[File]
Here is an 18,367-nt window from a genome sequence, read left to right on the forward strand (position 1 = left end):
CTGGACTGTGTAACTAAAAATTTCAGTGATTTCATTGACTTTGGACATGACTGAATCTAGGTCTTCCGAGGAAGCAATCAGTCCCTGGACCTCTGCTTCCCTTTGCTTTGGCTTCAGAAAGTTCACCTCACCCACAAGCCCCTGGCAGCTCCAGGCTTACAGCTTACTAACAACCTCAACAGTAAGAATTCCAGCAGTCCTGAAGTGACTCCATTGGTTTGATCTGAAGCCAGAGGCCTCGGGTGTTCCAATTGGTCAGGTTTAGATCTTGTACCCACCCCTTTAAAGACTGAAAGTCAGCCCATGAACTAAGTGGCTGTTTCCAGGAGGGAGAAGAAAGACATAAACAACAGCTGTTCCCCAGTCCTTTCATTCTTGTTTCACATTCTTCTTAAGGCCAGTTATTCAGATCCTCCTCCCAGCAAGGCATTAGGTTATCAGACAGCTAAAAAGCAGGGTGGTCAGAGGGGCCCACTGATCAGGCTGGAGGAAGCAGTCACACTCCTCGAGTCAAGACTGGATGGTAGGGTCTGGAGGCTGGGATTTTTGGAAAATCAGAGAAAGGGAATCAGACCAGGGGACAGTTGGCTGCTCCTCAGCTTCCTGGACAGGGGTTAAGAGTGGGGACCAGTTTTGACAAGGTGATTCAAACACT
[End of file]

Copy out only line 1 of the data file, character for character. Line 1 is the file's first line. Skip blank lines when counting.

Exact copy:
Here is an 18,367-nt window from a genome sequence, read left to right on the forward strand (position 1 = left end):